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A follow-up from this question, I've changed my controller and routing around so that now the sort value is assigned by ?sort= however I also want to implement the ability for users to filter the table based on a select set of values:

Technician : Tech1, Tech2, Tech3, etc. Category : Category1, Category2, Category3, etc. Priority : Priority1, Priority2, Priority3, etc.

I am only using one table at the moment, so the easiest way to get the list of available categories to filter on is to select distinct values of category from the table. They are all input via HTML s so I have control over what gets put in. I don't want to split them all into different tables just yet, I'm trying to do as much as I can with one table for now but if this is the scenario that breaks the one-table-model then fine, I can adjust.

To clarify the use case it is probably best to show a quick screenshot of the view in question:

Click to view full-size.

I want to implement a system whereby a user could for example filter "Priority" to only show issues where priority was "Investigative.

I'm looking for suggestions on how to implement this on both the front and back end. I've tried to find a site that does something similar with tables of data but I can't think of one of the top of my head although I'm sure this is a feature that has been implemented a hundred times before!

Can anyone recommend a good way to do this?

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2 Answers 2

up vote 1 down vote accepted

Server tier

Let's start with some pseudocode.

public ActionResult Open(string sort, string technician, 
    string category, string priority)
    // generate query
    // filter stuff
    // order/sort stuff

It's important to get the order of operations right, here. Certain IQueryable providers (I'm looking at you, Entity Framework) will silently ignore ordering if it comes before filtering. So start by generating an unordered, unfiltered query, as with your last question, then append the filtering, and finally append the ordering.

Note that I have added an argument to your action for every possible filter case. That's one way to do it. See other way to do it would be to allow filtering on just about anything, by iterating the query string parameters (inside of Request) in treating anything not called "sort" as a potential filter. You should choose what fits your application best.

Now, how do you actually implement the filtering? What Marc showed is one way. That works really well if there are only certain cases you intend to filter. Obviously, I would put it in a helper method, rather than in the action itself. Chances are good you need to reuse this helper and other actions. However, if you intend to offer filtering on more rows than you care to spell out inside a single method, another way would be to use the Microsoft Dynamic LINQ library, which you can get from CodePlex. This allows you to build a LINQ .Where using strings instead of lambda expressions.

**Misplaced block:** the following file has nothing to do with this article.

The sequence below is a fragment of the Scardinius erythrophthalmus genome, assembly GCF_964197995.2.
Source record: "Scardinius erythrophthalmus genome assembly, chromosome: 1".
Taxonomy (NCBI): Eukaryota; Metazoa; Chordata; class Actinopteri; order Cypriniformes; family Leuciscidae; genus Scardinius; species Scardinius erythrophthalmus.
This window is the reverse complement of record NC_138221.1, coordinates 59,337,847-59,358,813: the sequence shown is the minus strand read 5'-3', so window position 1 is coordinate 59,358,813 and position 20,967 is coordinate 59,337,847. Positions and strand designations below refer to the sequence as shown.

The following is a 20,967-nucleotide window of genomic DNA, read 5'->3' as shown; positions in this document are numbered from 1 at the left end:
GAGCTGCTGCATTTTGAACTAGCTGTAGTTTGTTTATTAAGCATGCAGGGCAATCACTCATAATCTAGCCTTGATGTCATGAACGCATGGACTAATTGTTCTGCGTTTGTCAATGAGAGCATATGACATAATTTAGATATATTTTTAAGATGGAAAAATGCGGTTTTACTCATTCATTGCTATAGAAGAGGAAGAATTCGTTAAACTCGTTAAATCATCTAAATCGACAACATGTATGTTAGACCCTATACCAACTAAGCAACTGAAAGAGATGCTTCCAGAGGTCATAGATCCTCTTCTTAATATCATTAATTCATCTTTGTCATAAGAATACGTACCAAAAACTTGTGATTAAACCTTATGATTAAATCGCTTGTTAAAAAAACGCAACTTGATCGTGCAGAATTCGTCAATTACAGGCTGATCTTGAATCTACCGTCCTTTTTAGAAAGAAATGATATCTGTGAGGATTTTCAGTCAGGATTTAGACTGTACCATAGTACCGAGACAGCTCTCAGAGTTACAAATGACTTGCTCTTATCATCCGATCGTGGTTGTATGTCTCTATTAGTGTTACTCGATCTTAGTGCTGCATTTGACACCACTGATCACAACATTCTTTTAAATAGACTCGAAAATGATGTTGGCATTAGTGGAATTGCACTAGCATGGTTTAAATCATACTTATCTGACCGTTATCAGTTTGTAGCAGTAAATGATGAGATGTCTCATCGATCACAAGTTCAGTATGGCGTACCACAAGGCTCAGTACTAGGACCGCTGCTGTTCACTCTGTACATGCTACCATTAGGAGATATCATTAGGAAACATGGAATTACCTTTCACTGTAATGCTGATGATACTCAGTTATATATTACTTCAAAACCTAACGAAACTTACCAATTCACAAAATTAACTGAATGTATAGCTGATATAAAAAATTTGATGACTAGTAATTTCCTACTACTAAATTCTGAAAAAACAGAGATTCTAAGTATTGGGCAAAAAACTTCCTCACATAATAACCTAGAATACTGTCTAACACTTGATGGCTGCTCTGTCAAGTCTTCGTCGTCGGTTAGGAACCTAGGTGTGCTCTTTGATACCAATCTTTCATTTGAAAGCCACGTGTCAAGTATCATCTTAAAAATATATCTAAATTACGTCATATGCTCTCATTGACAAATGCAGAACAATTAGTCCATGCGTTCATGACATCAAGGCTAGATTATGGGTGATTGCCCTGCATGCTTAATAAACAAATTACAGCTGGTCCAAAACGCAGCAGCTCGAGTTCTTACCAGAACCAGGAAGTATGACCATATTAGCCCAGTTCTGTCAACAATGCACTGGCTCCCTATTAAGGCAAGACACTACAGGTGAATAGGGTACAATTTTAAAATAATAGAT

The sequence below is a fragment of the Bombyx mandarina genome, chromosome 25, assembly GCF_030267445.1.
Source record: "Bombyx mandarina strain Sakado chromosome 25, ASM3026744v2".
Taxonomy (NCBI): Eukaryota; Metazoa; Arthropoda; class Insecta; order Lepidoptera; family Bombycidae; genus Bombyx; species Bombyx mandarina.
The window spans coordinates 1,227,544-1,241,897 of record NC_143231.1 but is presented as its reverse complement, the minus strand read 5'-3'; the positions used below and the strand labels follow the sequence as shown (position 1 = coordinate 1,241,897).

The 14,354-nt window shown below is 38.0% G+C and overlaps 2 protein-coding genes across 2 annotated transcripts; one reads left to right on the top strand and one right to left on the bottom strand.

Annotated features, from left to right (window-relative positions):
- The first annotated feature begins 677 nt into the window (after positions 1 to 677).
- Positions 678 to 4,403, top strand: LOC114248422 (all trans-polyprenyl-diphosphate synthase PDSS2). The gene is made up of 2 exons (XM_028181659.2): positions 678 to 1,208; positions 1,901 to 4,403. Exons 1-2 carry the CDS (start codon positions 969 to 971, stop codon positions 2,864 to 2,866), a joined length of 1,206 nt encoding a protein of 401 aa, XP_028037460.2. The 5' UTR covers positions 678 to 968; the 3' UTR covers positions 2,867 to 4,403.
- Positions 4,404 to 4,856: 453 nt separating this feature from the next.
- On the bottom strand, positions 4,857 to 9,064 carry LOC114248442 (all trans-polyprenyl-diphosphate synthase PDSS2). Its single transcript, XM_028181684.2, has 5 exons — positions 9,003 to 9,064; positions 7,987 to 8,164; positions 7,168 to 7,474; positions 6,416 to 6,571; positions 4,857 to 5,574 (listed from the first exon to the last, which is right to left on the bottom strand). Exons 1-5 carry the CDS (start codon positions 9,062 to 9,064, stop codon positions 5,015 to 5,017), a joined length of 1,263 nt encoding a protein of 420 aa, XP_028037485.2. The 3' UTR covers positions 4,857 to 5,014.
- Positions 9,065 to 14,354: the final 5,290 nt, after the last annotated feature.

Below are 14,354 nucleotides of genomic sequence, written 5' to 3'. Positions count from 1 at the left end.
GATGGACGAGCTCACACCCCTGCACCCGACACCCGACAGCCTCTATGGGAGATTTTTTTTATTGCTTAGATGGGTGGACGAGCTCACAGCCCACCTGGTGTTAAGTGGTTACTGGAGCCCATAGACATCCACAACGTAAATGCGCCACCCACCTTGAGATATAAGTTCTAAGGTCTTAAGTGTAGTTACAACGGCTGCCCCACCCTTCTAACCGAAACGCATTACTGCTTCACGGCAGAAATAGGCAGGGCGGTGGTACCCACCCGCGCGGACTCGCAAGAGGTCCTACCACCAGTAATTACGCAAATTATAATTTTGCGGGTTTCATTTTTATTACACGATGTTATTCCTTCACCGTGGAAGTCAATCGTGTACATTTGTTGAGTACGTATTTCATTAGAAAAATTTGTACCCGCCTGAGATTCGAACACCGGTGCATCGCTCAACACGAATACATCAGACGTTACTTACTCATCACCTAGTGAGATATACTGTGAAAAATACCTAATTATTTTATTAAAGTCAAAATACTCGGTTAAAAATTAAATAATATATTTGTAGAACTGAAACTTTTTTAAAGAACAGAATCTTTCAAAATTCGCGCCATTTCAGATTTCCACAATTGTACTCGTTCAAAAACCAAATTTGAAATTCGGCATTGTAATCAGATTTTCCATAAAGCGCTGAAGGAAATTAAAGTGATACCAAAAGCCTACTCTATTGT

Browser tier

Now that your application can handle this, you need a method of creating a link that looks like:


If you have a menu of filter options, for example, each menu item would correspond to a link with different query string parameters.

This is a little tricky, because you probably want to preserve the existing query string parameters when adding a new one. For example, if a user has sorted the open issues by ID, and chooses to filter only investigative priority issues, you'd still like to preserve the sort. So all of the links in the menu need to include the query string parameters for the currently displayed page as well as the query string parameter for the menu item itself.

So the general approach that we take when doing this is, for each item in the "filtering menu" (or whatever link your building):

  1. Create a RouteValueDictionary of query string parameters
  2. Add all query string parameters passed to the current view to the dictionary.
  3. Add an additional query string parameter for the current menu item.
  4. Generate the final URL using Html.RouteLink and the dictionary we built.
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I don't fully understand the use-case - but you can add filters easily via IQueryable<T>:

var query = /* your primary query */

if(!string.IsNullOrEmpty(name)) {
    query = query.Where(row => row.Name == name);

if(activeOnly) {
    query = query.Where(row => row.IsActive);


You can do more sophisticated things by building an Expression manually, but the above has the advantage of being easy to debug, and compiler-checked (the compiler will ensure there is a suitable IsActive property, etc)

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I changed the initial question to include the use case information. Cheers! –  Rob Burke Jan 29 '09 at 13:45

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